2014-03-07 / Chaplain's News

Integrity and mission success

By Chaplain (Capt.) Joe Schrock
442nd Signal Battalion, 15th Signal Brigade

As we work together with him, we urge you also not to accept the grace of God in vain. For he says, At an acceptable time I have listened to you, and on a day of salvation I have helped you.

See, now is the acceptable time; see, now is the day of salvation! We are putting no obstacle in anyone’s way, so that no fault may be found with our ministry, but as servants of God we have commended ourselves in every way: through great endurance, in afflictions, hardships, calamities, beatings, imprisonments, riots, labors, sleepless nights, hunger; by purity, knowledge, patience, kindness, holiness of spirit, genuine love, truthful speech, and the power of God; with the weapons of righteousness for the right hand and for the left; in honor and dishonor, in ill repute and good repute. We are treated as impostors, and yet are true; as unknown, and yet are well known; as dying, and see - we are alive; as punished, and yet not killed; as sorrowful, yet always rejoicing; as poor, yet making many rich; as having nothing, and yet possessing everything. -2 Corinthians 6:1-10, New Revised Standard Version of the Bible

Ash Wednesday occurred this week. I know that not everyone practices Ash Wednesday, even in the Christian world. However not only is it important to mark the start of Lent/ Jesus’ journey to the cross, but it also marks a reality check for our lives. Too often we get complacent until the ice storms of our lives hit, and then we are busy gnashing our teeth and looking for generators. Ash Wednesday provides an annual chance to get re-focused on what is truly important in life.

One of those important items in our lives is integrity. Paul reminds the believers in Corinth, and all of us that he did not put any “obstacles in anyone’s way” to prevent the obstacle of scandal from affecting not only our faith in God but our faith in each other whether it be on an individual or corporate level. We see our leaders in Congress and even some of our military leaders forget this essential aspect of leadership and healthy relationships. Integrity is not an option, and whether you are Christian or not, it does affect everything we do.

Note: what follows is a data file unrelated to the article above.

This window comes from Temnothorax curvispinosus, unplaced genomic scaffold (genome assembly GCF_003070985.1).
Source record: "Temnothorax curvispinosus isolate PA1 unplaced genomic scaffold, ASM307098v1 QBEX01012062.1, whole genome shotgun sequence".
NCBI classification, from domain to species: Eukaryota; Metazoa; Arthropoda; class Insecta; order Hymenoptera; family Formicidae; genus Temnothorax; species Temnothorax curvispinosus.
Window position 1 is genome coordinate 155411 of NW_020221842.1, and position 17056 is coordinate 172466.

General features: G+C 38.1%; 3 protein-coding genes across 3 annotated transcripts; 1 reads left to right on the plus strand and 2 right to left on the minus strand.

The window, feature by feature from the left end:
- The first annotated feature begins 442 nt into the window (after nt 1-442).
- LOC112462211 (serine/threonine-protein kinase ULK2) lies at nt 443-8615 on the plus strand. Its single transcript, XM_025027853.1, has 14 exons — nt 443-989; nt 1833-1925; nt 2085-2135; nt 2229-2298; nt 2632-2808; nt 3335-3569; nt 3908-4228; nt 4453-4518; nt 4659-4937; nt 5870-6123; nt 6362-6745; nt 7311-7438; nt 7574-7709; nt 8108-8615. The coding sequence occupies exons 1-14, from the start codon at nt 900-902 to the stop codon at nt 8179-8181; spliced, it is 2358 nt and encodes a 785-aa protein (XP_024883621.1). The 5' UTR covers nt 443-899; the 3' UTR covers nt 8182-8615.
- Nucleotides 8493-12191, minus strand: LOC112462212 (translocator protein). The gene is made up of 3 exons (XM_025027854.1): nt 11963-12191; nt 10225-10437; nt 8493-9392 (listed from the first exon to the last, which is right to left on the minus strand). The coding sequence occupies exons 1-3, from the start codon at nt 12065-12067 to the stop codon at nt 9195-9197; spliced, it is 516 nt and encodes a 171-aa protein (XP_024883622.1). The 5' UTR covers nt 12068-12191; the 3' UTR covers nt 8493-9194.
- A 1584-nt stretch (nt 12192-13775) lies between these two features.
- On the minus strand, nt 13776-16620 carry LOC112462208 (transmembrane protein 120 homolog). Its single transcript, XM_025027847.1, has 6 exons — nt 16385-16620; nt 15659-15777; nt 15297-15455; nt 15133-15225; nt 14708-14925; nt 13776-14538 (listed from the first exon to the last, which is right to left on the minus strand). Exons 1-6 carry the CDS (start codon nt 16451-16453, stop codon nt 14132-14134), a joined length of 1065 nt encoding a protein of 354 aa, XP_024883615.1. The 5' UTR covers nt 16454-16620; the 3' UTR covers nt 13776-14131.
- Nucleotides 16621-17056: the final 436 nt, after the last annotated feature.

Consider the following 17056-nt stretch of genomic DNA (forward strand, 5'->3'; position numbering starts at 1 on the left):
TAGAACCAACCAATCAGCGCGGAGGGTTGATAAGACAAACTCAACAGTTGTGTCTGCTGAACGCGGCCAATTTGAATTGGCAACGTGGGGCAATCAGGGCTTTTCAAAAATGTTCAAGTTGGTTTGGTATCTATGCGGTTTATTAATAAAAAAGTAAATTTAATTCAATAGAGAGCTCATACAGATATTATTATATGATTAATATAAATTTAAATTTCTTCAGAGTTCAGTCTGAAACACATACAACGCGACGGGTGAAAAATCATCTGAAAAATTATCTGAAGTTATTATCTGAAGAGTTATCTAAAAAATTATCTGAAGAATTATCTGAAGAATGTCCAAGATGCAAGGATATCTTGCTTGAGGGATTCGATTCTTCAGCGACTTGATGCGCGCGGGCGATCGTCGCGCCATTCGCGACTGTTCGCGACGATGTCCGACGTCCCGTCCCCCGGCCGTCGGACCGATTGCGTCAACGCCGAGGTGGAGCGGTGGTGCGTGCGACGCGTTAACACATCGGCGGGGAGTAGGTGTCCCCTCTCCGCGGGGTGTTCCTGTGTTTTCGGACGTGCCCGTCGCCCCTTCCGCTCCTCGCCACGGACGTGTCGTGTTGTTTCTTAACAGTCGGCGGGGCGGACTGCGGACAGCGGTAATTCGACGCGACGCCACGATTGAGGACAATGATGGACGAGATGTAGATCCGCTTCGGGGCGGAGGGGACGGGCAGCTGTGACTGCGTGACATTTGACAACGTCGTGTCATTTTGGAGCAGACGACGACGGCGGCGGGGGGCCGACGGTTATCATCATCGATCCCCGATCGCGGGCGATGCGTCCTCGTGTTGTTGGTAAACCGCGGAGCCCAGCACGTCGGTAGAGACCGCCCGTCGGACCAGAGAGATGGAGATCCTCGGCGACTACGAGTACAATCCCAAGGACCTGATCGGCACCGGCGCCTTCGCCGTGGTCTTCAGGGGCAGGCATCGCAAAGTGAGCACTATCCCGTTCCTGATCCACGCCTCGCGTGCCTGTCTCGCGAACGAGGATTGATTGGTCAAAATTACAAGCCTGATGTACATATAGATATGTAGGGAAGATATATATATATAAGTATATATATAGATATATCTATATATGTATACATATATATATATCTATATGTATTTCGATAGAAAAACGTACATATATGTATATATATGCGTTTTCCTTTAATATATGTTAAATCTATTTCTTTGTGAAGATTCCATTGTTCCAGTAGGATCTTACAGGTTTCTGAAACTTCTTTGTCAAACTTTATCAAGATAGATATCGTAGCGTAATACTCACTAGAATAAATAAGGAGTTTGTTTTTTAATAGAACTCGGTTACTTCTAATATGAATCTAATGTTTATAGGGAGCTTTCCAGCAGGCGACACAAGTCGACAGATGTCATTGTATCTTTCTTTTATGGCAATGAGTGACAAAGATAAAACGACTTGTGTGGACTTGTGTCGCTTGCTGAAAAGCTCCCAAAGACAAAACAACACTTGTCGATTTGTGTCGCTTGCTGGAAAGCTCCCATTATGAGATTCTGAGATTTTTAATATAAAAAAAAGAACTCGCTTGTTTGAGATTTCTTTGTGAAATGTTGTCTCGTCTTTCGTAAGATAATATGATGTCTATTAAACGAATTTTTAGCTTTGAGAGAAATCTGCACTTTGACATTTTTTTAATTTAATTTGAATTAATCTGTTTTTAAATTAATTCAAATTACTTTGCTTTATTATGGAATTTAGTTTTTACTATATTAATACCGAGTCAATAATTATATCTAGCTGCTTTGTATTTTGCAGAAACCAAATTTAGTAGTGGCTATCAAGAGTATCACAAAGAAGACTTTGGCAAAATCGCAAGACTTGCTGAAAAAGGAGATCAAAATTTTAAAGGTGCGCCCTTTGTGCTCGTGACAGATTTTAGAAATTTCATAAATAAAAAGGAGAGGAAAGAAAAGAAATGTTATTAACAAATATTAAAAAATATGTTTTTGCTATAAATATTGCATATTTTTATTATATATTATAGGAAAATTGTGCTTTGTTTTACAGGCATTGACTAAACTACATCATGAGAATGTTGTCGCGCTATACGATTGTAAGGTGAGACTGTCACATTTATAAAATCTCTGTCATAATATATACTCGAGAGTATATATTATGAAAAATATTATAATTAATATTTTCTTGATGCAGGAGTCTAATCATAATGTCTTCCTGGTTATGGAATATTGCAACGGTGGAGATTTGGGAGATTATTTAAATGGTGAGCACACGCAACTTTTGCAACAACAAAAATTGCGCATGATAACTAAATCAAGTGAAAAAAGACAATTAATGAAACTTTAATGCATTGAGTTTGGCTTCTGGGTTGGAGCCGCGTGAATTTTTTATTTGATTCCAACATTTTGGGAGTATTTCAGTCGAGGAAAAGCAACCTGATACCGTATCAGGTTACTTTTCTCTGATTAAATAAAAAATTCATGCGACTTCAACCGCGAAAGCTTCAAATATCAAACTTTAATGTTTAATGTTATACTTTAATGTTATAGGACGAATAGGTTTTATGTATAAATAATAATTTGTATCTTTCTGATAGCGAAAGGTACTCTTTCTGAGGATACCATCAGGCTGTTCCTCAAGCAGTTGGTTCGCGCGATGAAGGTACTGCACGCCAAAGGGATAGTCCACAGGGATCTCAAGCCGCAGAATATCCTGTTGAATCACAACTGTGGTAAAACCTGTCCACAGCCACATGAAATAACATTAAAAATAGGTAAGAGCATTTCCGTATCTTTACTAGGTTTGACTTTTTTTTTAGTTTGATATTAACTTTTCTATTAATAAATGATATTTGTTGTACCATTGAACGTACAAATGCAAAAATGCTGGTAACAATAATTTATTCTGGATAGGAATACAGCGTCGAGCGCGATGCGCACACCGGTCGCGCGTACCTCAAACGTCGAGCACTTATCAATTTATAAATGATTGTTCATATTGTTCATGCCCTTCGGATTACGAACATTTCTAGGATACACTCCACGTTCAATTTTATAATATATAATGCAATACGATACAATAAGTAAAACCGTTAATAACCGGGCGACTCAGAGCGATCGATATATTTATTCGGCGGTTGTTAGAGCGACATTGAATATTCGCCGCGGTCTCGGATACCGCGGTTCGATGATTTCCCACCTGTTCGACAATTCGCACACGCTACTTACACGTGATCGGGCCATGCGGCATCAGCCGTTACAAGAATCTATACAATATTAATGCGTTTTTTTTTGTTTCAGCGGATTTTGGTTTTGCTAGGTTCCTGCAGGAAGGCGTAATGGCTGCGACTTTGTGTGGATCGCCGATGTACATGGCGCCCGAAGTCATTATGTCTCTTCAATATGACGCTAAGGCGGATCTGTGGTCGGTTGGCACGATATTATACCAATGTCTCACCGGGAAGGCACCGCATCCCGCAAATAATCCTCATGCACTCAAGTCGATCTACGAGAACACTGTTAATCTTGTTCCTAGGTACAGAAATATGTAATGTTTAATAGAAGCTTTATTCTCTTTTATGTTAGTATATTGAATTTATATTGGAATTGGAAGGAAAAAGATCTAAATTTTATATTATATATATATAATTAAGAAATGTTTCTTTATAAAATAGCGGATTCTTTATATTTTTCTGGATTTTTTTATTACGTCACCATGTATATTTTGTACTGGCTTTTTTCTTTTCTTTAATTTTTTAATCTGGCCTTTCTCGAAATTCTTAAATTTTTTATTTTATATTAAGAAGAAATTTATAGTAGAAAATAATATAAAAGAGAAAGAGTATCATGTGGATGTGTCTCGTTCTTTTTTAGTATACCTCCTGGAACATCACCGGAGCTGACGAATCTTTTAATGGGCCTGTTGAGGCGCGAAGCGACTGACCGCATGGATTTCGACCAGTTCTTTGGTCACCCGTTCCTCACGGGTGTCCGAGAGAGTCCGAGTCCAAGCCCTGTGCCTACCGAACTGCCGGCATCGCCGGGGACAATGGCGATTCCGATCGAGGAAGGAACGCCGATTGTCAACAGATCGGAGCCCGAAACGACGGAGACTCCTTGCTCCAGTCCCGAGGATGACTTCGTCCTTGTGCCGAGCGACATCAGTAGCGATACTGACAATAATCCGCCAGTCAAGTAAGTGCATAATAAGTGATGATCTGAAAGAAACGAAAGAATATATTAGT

In my experience, technical and tactical competence only goes so far in making a unit successful. Leaders of all ranks set the standard of success or failure by both insuring the mission finished successfully and in a way that Soldiers were proud of what they completed. Sometimes a unit receives recognition for outstanding success on the field, but what went on behind closed doors hinders the accomplishment, and sometimes covers it up. Ash Wednesday and the season of Lent provide an opportunity to look at every aspect of our lives to check to see if we are putting obstacles in peoples’ paths.

Paul’s life provides an example of both the technical/ tactical competence and the integrity piece. No matter whether he was eating a meal with friends or getting beaten in a prison, he led the way in outstanding service in all areas. He mentored others in how to balance the competing pieces, and he never asked anyone to do anything he did not do first even to the point of his execution in Rome. People emulated Paul because he followed Jesus with integrity. He maintained a standard of excellence in all areas of his life, and he manifested great courage and sacrifice to live it out no matter what the cost.

In our lives, the majority of decisions we make will not end up like Paul’s execution. However we have to ask ourselves, are we clearing the path for others to follow or making obstacles with our conduct? Success is only truly successful if others are both able to follow and want to follow in our footsteps. If you are causing others to stumble by your conduct, find someone to mentor you in how to live a life of integrity, and if you are already leading a life of integrity, find others to mentor in order that others may learn to lead lives that enrich rather than trip.

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